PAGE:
Until 2016, the United States massively underestimated China's technological development. Today, however, it massively overestimates it. The two states are involved in a technological Cold War. An overreaction on the part of the USA due to fears of Chinese superiority could lead to a new McCarthyism. China and the West are at different stages in terms of their attitude towards technology: China is in a ‘Star Trek’ phase where technology is seen as something good. The USA, on the other hand, is in a ‘Black Mirror’ phase, and is increasingly critical and fearful of technological possibilities. 

Helen Job ETD20
Helen Job, Head of Insight, TCO London

Helen Job: ‘Brands have a role to play and a moral obligation’

In times of uncertainty, more and more people trust brands instead of states. Increasingly, it is no longer politics that can bring about change, but companies. With power comes responsibility and a moral obligation. To remain successful, real commitment is needed, not just a marketing campaign to improve a company’s image. Brand activism is the keyword here. It requires action, not just good intentions. Brand activism means working for an overriding goal that goes beyond profit – for example, opposing climate change. Ideally, this goal builds on the purpose of a brand, such as producing clothes. For example, a manufacturer might decide to focus more on fair production of fabrics. Such implementable measures are needed to bring about a real change in behaviour. 

Glenn Manoff: ‘Trustworthiness is the thing that builds brands today’

Trust and distrust dominate today’s discourse. In an era of fake news, it is more important than ever for companies to maintain customers’ trust. If they succeed, they gain customer loyalty, customers recommend the company to others, and this in turn increases sales. The golden rule is that if you want trust, you have to behave in a trustworthy manner. Companies appear trustworthy when they radiate competence, reliability, integrity and goodwill. Imperfect is the new perfect: people appreciate it more when brands are authentic than when they’re flawless. The majority would rather buy a product with a lot of average ratings than one with a few excellent ones. Future consumers will care as much about whether companies share their opinions as they do about their data.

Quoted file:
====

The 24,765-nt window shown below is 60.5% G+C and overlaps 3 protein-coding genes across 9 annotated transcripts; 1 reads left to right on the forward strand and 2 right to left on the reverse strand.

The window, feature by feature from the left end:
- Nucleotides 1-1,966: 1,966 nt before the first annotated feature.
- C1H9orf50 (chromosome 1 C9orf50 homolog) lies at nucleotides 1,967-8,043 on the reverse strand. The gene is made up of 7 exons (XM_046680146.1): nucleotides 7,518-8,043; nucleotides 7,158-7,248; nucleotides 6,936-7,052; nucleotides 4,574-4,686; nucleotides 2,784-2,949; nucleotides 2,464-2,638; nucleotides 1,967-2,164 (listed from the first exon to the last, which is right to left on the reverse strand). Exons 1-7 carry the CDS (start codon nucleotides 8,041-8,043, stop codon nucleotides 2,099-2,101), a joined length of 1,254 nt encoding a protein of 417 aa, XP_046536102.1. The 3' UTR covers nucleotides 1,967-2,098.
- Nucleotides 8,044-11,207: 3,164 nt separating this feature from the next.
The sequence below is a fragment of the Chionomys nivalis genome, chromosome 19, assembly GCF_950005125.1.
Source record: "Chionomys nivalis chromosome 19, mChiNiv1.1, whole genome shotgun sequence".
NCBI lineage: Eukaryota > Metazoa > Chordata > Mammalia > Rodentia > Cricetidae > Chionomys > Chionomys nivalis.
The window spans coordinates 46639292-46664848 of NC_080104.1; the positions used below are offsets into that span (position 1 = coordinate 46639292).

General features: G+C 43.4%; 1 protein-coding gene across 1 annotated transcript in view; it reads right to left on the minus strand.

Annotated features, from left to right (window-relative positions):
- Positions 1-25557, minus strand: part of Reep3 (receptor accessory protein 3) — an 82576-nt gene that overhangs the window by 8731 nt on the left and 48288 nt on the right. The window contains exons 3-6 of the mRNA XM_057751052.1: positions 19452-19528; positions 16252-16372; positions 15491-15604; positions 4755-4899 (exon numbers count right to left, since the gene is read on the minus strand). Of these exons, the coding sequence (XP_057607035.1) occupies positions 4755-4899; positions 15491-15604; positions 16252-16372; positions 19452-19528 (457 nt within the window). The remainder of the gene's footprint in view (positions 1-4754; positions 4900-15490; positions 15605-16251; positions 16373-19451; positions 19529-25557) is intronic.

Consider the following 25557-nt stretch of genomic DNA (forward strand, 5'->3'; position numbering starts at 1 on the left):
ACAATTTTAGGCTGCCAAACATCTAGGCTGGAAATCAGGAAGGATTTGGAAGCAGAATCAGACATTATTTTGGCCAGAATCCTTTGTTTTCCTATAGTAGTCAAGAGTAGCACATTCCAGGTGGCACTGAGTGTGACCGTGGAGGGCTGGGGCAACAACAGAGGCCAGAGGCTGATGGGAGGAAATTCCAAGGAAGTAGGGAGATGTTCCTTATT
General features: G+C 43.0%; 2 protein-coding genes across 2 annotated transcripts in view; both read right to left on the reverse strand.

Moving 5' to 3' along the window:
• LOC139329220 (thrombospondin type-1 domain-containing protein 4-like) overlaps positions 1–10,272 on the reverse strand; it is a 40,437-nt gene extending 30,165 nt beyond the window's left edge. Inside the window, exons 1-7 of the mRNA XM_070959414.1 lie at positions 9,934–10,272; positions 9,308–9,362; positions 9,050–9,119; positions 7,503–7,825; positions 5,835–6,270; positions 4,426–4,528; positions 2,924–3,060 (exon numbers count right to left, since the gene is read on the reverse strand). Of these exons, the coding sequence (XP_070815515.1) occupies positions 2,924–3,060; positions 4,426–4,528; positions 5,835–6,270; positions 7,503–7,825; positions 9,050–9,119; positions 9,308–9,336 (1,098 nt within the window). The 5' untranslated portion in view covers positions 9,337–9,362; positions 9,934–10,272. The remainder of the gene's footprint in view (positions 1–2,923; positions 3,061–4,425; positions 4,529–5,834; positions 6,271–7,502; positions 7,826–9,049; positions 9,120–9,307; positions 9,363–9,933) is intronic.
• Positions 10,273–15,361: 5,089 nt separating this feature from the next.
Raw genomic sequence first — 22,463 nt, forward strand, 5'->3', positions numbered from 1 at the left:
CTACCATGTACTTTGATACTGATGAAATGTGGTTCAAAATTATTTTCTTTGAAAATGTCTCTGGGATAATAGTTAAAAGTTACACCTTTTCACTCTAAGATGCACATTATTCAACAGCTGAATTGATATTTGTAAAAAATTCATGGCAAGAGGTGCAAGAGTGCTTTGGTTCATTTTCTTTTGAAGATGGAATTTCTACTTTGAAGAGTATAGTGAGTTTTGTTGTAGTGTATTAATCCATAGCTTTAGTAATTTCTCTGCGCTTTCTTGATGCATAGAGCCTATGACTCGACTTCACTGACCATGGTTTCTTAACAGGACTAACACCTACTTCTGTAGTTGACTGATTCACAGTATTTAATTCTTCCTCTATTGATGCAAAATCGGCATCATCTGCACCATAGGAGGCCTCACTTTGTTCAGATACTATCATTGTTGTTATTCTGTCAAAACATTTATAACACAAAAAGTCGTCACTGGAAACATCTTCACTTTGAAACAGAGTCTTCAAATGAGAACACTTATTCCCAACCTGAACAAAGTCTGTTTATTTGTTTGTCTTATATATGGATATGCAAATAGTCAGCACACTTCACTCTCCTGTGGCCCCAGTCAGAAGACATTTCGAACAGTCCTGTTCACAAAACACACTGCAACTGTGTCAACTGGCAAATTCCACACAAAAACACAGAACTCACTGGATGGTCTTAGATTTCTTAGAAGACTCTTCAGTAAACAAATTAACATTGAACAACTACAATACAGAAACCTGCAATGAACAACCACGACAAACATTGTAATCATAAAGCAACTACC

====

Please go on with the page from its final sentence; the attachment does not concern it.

Isaac Thomas: ‘Veganism is not a trend. It’s the fastest growing lifestyle in the world’

The number of vegans is growing rapidly. But the infrastructure is lagging behind. More opportunities are needed to connect with other vegans. Vegan Nation provides the technological infrastructure to unite the global vegan community into one global nation. As a state, you need a strong economy. This is supported by Vegan Coin, a digital, blockchain-based currency. Every transaction with Vegan Coin supports activities that bring the community together. So the impact of a transaction goes far beyond the monetary value itself. 

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Douglas Rushkoff, Autor; Filmemacher; Professor für Medientheorie und digitale Ökonomie, City University of New York

Bas van Abel: ‘In a world that does not care, caring is the most radical thing you can do’

The relationship between people and smartphones is very close. But where such a device comes from and how it was manufactured is usually unclear. It is not an issue in product marketing. A smartphone is made up of over 1000 parts and contains over 80 different minerals. To make a fair smartphone possible, the whole production process has to be rethought, from fair mines in Africa to production in China under fair working conditions. The impact of a fairly produced smartphone goes beyond the manufacturing process. It is a statement. It demonstrates that there is a market for fairly produced smartphones. And production could also be worthwhile for other providers.

Douglas Rushkoff: ‘Being human is a team sport – that’s what technology and capitalism both want to undo’

Science has taken on the status of a religion. As a concept, it is closely linked to control. Francis Bacon, one of the first empirical scientists, shaped this understanding through the image of nature being conquered by science and subordinated to our will. This understanding has become established, so that everything that claims to be real must be able to be quantified. If it is not quantifiable, it does not exist. In the digital age, this also means a reduction of possibilities, a quantification: either 1 or 0. There is nothing in between. Technology is therefore never neutral. People adapt to quantification and quantization, and try to imitate machines. They adapt to technology. And that is definitely the intention, because if people can be increasingly better interpreted by algorithms, their actions can be better predicted and influenced. They can be influenced in a targeted manner, for example through advertising. Technology should once again become the people’s tool, not its enemy. For example, by helping people to work together and move forward.